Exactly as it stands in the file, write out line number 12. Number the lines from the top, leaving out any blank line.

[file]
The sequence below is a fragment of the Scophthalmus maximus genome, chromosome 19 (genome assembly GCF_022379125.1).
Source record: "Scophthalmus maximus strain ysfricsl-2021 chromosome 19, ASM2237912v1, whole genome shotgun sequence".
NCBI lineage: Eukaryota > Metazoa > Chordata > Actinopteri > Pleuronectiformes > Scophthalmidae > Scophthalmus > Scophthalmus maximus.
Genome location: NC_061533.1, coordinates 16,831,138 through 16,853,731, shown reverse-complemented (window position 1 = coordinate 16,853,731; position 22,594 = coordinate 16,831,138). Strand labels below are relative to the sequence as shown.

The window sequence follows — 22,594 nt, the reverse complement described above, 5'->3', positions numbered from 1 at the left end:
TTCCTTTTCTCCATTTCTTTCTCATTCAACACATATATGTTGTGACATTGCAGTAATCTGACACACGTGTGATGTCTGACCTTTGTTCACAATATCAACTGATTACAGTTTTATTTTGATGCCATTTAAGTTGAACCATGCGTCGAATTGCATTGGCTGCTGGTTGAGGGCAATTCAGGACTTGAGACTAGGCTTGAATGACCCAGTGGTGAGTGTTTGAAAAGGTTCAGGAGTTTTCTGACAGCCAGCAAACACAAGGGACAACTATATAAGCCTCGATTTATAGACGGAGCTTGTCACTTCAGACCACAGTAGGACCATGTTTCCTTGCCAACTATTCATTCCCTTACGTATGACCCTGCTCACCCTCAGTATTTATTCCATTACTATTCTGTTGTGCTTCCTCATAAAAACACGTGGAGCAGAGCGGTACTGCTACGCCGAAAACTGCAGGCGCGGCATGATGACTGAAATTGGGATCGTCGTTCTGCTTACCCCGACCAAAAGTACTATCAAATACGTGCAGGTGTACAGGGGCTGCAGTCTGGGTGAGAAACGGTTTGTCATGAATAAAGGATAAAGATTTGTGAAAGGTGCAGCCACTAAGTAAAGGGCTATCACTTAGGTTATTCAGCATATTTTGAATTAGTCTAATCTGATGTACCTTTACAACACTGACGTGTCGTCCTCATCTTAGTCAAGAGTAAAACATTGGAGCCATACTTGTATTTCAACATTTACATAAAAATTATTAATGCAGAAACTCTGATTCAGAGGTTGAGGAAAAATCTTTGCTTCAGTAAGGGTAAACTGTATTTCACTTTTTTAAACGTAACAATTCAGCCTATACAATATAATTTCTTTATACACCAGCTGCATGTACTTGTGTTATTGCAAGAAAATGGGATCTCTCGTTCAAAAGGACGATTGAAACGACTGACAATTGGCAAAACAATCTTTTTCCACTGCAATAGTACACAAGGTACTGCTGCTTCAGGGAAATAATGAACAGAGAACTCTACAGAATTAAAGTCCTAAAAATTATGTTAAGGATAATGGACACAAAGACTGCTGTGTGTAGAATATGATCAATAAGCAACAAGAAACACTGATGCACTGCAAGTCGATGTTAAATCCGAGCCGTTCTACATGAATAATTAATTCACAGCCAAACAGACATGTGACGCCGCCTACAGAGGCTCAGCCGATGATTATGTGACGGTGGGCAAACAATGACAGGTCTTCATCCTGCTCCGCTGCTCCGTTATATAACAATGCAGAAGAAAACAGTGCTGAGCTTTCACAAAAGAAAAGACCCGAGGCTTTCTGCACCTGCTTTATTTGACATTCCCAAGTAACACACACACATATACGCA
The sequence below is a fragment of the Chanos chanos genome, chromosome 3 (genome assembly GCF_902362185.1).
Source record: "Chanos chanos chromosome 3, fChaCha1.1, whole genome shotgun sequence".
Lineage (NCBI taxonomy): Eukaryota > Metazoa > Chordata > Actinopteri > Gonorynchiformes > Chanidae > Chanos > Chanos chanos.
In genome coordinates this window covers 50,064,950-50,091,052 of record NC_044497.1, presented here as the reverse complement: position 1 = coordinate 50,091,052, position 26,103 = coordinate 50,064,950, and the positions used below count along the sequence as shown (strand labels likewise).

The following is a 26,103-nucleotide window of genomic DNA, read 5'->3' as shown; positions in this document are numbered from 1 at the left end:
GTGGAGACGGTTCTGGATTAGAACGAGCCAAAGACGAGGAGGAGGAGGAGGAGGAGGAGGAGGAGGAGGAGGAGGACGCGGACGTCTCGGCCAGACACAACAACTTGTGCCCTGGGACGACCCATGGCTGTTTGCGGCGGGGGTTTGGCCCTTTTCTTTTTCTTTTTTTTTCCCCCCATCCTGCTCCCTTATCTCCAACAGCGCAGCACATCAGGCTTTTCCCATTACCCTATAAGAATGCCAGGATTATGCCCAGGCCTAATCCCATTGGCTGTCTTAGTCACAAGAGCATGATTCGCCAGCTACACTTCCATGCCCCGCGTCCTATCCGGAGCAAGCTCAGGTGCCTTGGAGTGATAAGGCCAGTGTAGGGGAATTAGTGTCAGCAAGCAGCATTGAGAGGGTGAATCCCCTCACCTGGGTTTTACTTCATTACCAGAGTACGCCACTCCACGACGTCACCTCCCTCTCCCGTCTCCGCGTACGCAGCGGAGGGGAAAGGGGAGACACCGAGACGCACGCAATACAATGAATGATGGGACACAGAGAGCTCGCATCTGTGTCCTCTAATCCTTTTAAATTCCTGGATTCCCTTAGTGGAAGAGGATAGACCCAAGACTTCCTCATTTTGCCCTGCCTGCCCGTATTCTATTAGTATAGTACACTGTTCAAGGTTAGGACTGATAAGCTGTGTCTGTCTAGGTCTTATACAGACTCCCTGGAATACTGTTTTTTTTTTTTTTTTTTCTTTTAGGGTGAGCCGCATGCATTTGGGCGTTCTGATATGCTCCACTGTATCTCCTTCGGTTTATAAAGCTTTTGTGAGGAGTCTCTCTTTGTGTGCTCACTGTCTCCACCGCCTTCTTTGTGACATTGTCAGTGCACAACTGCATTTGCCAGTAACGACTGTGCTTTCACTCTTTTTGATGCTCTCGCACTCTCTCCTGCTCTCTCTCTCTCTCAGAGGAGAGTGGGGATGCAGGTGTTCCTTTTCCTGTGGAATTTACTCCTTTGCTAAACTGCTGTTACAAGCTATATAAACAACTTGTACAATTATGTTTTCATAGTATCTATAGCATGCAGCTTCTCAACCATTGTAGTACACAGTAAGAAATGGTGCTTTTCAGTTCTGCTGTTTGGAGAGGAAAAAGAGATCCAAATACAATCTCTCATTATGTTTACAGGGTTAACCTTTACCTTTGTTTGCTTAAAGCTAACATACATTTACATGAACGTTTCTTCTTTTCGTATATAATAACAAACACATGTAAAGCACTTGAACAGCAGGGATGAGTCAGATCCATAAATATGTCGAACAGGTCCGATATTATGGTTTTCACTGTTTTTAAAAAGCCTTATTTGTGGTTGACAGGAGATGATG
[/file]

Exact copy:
GTGGAGACGGTTCTGGATTAGAACGAGCCAAAGACGAGGAGGAGGAGGAGGAGGAGGAGGAGGAGGAGGAGGAGGACGCGGACGTCTCGGCCAGACACAACAACTTGTGCCCTGGGACGACCCATGGCTGTTTGCGGCGGGGGTTTGGCCCTTTTCTTTTTCTTTTTTTTTCCCCCCATCCTGCTCCCTTATCTCCAACAGCGCAGCACATCAGGCTTTTCCCATTACCCTATAAGAATGCCAGGATTATGCCCAGGCCTAATCCCATTGGCTGTCTTAGTCACAAGAGCATGATTCGCCAGCTACACTTCCATGCCCCGCGTCCTATCCGGAGCAAGCTCAGGTGCCTTGGAGTGATAAGGCCAGTGTAGGGGAATTAGTGTCAGCAAGCAGCATTGAGAGGGTGAATCCCCTCACCTGGGTTTTACTTCATTACCAGAGTACGCCACTCCACGACGTCACCTCCCTCTCCCGTCTCCGCGTACGCAGCGGAGGGGAAAGGGGAGACACCGAGACGCACGCAATACAATGAATGATGGGACACAGAGAGCTCGCATCTGTGTCCTCTAATCCTTTTAAATTCCTGGATTCCCTTAGTGGAAGAGGATAGACCCAAGACTTCCTCATTTTGCCCTGCCTGCCCGTATTCTATTAGTATAGTACACTGTTCAAGGTTAGGACTGATAAGCTGTGTCTGTCTAGGTCTTATACAGACTCCCTGGAATACTGTTTTTTTTTTTTTTTTTTCTTTTAGGGTGAGCCGCATGCATTTGGGCGTTCTGATATGCTCCACTGTATCTCCTTCGGTTTATAAAGCTTTTGTGAGGAGTCTCTCTTTGTGTGCTCACTGTCTCCACCGCCTTCTTTGTGACATTGTCAGTGCACAACTGCATTTGCCAGTAACGACTGTGCTTTCACTCTTTTTGATGCTCTCGCACTCTCTCCTGCTCTCTCTCTCTCTCAGAGGAGAGTGGGGATGCAGGTGTTCCTTTTCCTGTGGAATTTACTCCTTTGCTAAACTGCTGTTACAAGCTATATAAACAACTTGTACAATTATGTTTTCATAGTATCTATAGCATGCAGCTTCTCAACCATTGTAGTACACAGTAAGAAATGGTGCTTTTCAGTTCTGCTGTTTGGAGAGGAAAAAGAGATCCAAATACAATCTCTCATTATGTTTACAGGGTTAACCTTTACCTTTGTTTGCTTAAAGCTAACATACATTTACATGAACGTTTCTTCTTTTCGTATATAATAACAAACACATGTAAAGCACTTGAACAGCAGGGATGAGTCAGATCCATAAATATGTCGAACAGGTCCGATATTATGGTTTTCACTGTTTTTAAAAAGCCTTATTTGTGGTTGACAGGAGATGATG